Genentech’s lawsuit against Amgen has come to a quick (although perhaps temporary) end, with the Court dismissing Genentech’s complaint without prejudice on March 1, 2017 for lack of subject matter jurisdiction in light of Amgen Inc. v. Sandoz Inc., 794 F.3d 1347 (Fed. Cir. 2015).  As discussed in our earlier post (which raised the question of whether Genentech had stated a claim on which relief could be granted), the Complaint for Declaratory Judgment filed by Genentech on February 15, 2017, alleged that Amgen failed to comply with the disclosure requirements of section (l)(2)(A) of the Biologics Price Competition and Innovation Act (“BPCIA”) in the “patent dance” involving Amgen’s bevacizumab product, a proposed biosimilar to Genentech’s Avastin®.

The whirlwind began on February 22, 2017—a week after the complaint was filed—with Genentech requesting a “speedy hearing” pursuant to Federal Rule of Civil Procedure 57.  Genentech sought a quick resolution because Genentech itself alleges that it faces a statutory deadline of March 24, 2017 to provide Amgen with its patent list under section (l)(3)(A) of the BPCIA.  Judge Sleet scheduled a teleconference with the parties on the morning of February 24, 2017 and then held follow-up teleconferences later that same day.  The Court ordered the parties to submit 3-page letter briefs on February 27 and 28, 2017, respectively, and scheduled a hearing for March 1, 2017.

Amgen argued that although it disagreed with the Federal Circuit’s interpretation of 42 U.S.C. § 262(l)(2)(A) in Amgen v. Sandoz, the Federal Circuit’s decision in that case mandated that the only course of action provided by the BPCIA for non-compliance with the disclosure requirements of section (l)(2)(A) is a declaratory judgment action for patent infringement, and therefore the relief sought by Genentech’s declaratory judgment complaint was procedurally improper.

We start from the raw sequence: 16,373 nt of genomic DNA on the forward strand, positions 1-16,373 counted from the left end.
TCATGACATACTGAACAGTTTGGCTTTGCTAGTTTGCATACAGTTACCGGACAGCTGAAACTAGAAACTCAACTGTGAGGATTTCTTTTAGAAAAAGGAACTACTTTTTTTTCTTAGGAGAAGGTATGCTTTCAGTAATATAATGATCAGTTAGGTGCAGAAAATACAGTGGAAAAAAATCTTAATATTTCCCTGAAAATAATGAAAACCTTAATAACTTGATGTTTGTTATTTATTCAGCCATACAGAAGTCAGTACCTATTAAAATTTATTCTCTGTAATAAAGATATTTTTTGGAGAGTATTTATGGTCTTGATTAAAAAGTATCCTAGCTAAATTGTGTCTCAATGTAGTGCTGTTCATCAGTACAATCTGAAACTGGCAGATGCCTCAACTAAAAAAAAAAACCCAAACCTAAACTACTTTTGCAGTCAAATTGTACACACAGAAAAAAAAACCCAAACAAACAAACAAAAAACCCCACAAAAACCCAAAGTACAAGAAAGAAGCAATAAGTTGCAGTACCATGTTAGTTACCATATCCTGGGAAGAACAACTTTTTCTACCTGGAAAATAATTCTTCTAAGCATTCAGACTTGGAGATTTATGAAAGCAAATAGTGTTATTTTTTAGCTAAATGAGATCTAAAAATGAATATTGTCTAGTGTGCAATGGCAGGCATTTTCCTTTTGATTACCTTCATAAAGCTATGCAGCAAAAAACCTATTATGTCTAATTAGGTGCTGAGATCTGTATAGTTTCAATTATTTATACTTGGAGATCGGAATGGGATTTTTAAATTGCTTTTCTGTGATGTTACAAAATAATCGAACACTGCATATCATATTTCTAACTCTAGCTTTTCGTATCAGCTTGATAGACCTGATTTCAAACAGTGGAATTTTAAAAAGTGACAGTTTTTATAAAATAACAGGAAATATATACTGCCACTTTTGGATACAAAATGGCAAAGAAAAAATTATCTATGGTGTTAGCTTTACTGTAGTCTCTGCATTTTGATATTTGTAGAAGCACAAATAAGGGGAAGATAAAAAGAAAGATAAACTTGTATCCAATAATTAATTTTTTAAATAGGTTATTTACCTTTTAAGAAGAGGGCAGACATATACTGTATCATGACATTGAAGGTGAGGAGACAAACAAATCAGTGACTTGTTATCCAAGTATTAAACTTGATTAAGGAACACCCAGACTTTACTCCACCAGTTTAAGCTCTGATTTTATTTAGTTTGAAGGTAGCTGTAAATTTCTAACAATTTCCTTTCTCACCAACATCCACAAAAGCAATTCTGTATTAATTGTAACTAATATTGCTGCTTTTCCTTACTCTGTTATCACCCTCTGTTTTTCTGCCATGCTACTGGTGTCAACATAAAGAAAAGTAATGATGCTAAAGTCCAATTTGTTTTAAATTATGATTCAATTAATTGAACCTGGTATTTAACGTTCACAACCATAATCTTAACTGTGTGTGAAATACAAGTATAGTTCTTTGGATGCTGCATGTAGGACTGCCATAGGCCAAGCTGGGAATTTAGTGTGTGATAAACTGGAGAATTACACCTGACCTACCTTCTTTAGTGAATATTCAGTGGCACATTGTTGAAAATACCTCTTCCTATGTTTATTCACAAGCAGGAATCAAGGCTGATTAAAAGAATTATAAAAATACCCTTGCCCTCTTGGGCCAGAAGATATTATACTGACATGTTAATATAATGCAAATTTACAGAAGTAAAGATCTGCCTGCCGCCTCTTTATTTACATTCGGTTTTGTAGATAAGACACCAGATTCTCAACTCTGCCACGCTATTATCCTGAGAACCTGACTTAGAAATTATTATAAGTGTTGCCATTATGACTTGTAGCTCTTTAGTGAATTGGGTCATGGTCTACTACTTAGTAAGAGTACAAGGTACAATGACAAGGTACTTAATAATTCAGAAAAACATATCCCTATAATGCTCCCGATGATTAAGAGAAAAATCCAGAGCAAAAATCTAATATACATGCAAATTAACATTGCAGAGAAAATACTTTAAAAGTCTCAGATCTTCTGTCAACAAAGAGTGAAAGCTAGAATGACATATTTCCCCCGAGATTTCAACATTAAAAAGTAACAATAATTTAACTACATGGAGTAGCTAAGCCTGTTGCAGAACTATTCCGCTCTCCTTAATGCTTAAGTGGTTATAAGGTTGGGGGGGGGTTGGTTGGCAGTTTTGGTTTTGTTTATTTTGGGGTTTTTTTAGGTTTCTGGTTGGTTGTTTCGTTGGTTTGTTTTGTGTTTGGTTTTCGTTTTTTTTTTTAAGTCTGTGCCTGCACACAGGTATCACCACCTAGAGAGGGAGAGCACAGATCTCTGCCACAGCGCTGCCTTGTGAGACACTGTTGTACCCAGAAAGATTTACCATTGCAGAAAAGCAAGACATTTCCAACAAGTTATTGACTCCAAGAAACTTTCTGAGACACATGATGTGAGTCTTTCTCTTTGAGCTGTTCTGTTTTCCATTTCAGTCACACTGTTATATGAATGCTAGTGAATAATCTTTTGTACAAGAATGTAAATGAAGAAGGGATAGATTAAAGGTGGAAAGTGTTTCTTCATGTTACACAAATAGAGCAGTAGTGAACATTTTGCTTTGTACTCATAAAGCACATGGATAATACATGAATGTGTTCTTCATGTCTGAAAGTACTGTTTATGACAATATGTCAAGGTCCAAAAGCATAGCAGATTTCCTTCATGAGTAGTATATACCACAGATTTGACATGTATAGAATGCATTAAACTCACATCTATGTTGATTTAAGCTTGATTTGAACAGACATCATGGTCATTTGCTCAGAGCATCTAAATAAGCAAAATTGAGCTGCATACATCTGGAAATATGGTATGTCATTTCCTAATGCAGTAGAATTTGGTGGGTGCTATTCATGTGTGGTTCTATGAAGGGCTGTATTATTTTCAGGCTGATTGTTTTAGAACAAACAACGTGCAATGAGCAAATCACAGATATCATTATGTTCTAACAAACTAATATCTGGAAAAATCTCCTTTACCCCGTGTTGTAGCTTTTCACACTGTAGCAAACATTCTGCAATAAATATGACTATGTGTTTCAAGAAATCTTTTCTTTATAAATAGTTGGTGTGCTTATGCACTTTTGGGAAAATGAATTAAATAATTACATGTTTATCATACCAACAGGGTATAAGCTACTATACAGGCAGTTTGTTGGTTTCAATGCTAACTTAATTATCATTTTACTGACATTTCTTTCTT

Genentech countered that “the Federal Circuit did not (and did not purport to) foreclose declaratory judgment actions to determine whether an applicant complied with its statutory obligations” in Amgen v. Sandoz and that “it is only after [the] dispute regarding Amgen’s compliance is resolved that Sandoz’s guidance on remedies even becomes relevant.” Genentech argued that Amgen was simply seeking to defer resolution and force Genentech’s hand into a potential procedural default because if Genentech files a declaratory judgment action for infringement, Amgen will then move to dismiss that action under § 262(l)(9)(A).

Section (l)(9)(C) of the BPCIA provides that if an applicant “fails to provide the application and information required under paragraph (2)(A),” then the reference product sponsor (but not the applicant) may bring a declaratory judgment action for infringement of “any patent that claims the biological product or a use of the biological product.”  See 42 U.S.C. § 262(l)(9)(C).   On the other hand, section (l)(9)(A) of the BPCIA expressly states that if the applicant “provides the application and information required under paragraph (2)(A),” the reference product sponsor may not bring a declaratory judgement for infringement of any patent that is described in clauses (8)(b)(i) and (ii), prior to the date notice of commercial marketing is received.  Therefore, as explained in our earlier post, if Amgen has not provided sufficient information to satisfy the disclosure requirement of section (l)(2)(A), then Genentech is permitted to bring a claim for patent infringement, validity, or enforceability pursuant to section (l)(9)(C).  But, if Amgen has satisfied the disclosure requirements of section (l)(2)(A), then Genentech is prohibited from bringing a declaratory judgment claim for patent infringement until after the notice of commercial marketing is received.

For now, Judge Sleet has agreed with Amgen and dismissed the suit in light of the existing Federal Circuit precedent (which is currently on appeal to the Supreme Court as discussed here).  However, the order of dismissal expressly provides that the Complaint is being dismissed without prejudice, with leave to amend within forty-five days. While this case is dismissed for the moment, the dispute is surely not at an end.

This decision leaves for another day the answer to the question of what information, if any, in addition to the application, an applicant must provide to the reference product sponsor to satisfy the second clause of section (l)(2)(A).  Stay tuned.